Today we’re talking about The Darkness, a film which… let’s just say it was not a critical success. On paper, this sounds like McLean’s most mainstream horror feature: Kevin Bacon’s family goes to the Grand Canyon, disturbs an angry spirit, and the spirit follows the family home, terrorizing them all the while. And yes, it is McLean’s most mainstream movie, if by mainstream you mean it’s conventional and lazy and formulaic and it reminds you of a hundred other movies all at once. It’s a little Poltergeist and a lot Poltergeist 2, with some generic Native American mysticism to help sell the supernatural elements of the film.
The thing that can often sink horror films is bad character development and lame acting. The Darkness is different. The characters are well drawn and the acting is solid. Kevin Bacon and Radha Mitchell are solid and Lucy Fry, who plays their troubled daughter in the film, gives a surprisingly raw performance.
It’s just that the film is so bland and generic. It’s boring. (The final act does provide a couple cool moments, though.) McLean’s first foray into big Hollywood filmmaking can’t be called a success but I hope that doesn’t discourage him from future big budget efforts. As a fan of his earlier films, I look forward to whatever comes next.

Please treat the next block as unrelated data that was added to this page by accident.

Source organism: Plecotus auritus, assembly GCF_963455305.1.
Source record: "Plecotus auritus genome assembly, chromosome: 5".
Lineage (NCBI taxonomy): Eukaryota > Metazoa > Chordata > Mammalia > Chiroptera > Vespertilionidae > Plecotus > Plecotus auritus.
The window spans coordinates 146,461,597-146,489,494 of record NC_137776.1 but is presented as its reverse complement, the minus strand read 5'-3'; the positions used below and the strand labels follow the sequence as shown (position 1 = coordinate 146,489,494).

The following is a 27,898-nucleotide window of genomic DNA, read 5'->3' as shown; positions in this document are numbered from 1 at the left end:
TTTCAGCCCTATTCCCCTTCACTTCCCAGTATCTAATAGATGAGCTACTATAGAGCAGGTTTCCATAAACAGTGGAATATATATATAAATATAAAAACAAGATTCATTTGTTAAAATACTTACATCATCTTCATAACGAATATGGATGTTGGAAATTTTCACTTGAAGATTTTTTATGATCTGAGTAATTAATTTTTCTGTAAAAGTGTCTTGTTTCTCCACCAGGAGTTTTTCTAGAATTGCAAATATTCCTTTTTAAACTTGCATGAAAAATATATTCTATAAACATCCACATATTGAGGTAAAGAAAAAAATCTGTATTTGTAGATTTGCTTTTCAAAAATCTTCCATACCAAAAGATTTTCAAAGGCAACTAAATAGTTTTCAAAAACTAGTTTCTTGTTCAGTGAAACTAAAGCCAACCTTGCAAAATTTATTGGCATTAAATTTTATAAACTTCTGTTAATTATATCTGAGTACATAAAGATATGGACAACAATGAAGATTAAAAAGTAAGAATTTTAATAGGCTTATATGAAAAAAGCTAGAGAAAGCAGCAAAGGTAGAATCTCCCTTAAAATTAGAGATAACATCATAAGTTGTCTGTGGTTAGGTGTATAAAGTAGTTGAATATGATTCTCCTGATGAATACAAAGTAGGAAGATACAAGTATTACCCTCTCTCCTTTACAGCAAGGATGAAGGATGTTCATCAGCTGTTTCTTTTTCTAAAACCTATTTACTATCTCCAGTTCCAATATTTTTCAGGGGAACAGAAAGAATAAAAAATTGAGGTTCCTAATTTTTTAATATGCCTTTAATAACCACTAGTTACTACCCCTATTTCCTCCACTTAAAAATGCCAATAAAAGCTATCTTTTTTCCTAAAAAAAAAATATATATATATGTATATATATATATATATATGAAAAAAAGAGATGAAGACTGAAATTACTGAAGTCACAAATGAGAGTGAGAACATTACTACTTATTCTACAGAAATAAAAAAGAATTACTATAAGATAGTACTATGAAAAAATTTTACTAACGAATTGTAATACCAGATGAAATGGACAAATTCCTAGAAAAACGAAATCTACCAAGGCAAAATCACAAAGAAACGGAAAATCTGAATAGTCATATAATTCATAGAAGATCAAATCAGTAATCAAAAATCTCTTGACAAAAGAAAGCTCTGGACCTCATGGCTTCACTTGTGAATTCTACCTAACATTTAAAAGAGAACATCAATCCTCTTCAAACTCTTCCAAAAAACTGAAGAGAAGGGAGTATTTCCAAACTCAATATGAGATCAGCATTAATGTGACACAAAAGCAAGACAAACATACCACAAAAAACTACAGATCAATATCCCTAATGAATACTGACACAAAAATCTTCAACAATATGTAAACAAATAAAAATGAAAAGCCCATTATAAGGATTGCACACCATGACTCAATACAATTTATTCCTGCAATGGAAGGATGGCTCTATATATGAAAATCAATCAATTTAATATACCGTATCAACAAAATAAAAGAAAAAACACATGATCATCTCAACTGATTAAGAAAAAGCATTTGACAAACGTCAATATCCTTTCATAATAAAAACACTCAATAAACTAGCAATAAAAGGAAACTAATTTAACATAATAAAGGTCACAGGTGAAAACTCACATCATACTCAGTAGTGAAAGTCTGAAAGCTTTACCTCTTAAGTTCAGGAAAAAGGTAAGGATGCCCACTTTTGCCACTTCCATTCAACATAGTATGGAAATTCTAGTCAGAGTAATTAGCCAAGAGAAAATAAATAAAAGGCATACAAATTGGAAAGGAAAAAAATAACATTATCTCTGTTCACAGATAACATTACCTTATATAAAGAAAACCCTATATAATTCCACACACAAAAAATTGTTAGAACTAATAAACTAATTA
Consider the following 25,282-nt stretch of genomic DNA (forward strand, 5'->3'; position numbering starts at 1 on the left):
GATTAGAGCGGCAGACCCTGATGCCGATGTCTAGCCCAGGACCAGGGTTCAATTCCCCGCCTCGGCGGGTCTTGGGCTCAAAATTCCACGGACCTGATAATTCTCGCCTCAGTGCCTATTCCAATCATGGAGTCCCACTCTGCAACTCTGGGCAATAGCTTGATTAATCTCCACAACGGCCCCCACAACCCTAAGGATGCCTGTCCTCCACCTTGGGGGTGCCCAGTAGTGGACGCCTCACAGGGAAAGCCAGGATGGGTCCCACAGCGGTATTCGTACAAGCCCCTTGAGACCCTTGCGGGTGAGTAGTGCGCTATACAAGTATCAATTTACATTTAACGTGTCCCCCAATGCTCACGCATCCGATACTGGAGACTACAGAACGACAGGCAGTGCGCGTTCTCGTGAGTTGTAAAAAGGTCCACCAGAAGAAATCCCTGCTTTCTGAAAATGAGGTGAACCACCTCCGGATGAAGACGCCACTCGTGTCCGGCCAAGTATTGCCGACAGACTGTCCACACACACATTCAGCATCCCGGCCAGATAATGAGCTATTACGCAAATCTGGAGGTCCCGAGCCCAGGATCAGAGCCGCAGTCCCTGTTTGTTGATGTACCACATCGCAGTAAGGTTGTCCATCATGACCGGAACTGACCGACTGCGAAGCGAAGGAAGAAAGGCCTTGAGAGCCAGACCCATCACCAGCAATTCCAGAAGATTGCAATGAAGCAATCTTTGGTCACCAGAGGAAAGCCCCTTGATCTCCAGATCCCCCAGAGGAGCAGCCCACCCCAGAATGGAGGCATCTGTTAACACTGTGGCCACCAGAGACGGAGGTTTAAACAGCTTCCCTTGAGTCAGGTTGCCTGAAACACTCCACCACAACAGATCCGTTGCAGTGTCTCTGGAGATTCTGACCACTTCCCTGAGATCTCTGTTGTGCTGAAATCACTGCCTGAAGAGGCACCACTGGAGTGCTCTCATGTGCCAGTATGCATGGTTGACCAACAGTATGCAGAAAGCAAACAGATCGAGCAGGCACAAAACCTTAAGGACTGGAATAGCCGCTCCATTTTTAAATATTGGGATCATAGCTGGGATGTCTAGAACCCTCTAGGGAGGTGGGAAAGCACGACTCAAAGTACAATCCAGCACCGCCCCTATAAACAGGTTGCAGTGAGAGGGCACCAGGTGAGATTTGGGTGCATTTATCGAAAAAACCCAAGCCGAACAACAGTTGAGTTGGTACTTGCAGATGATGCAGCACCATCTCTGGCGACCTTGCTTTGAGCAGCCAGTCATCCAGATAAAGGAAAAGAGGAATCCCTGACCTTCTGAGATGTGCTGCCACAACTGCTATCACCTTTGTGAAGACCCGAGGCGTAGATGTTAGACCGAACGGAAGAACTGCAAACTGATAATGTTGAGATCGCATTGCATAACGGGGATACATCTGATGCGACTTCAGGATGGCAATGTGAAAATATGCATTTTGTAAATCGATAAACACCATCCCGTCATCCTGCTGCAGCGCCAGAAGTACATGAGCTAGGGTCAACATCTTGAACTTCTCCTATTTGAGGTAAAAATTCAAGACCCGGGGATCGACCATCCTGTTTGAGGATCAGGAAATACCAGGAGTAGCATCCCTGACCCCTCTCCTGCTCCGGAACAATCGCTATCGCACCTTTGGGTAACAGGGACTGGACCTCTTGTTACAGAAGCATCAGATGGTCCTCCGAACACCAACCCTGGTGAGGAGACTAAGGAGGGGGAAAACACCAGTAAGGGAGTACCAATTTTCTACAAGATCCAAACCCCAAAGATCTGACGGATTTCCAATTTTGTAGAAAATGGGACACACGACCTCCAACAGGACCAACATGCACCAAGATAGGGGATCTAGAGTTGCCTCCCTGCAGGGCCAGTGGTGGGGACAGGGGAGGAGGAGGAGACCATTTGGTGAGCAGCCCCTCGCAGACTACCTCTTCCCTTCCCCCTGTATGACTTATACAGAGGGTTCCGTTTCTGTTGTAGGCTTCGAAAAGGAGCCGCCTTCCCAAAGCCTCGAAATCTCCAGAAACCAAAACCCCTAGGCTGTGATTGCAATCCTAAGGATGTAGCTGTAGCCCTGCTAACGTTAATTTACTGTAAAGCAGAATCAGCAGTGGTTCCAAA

A couple years ago, there was a Ouija horror movie based on the popular board game. The only thing special about the film is that it featured two women who are fast becoming icons of genre film and TV, Olivia Cooke (Bates Motel) and Lin Shaye (Insidious). Other than that, it’s a totally unspectacular film. I hesitate to call it a bad film, though, for while I didn’t like it, I strongly feel it just wasn’t meant for me. Stiles White’s Ouija is a horror movie for teens that are just discovering the horror genre. It’s not a movie for critics or horror fiends.
So, I wasn’t exactly excited for a Ouija prequel. But the trailers suggested promise, director Mike Flanagan (Oculus) is one of today’s best horror filmmakers, and early buzz said it was good. I didn’t run to the theatres, but in an October movie season strangely lacking in new theatrical horror releases, I was curious enough to buy a ticket.
So… Ouija: Origin of Evil is one of the biggest, best surprises of 2016 movies. It is scary, methodical, classy, well-acted, and easy to recommend to both horror diehards and the genre’s newbies. In every conceivable way, Ouija: Origin of Evil blows the original film out of the water.
Going the prequel route, we follow a single mother and her two girls who are putting on fake séances in order to ease the hurt of those who’ve lost loved ones. When they decide to add the Ouija board to the mix, the youngest girl begins channeling something real, something from the other side. What begins with excitement and mystery quickly turns to terror as the true nature of the supernatural spirit makes itself known to the family.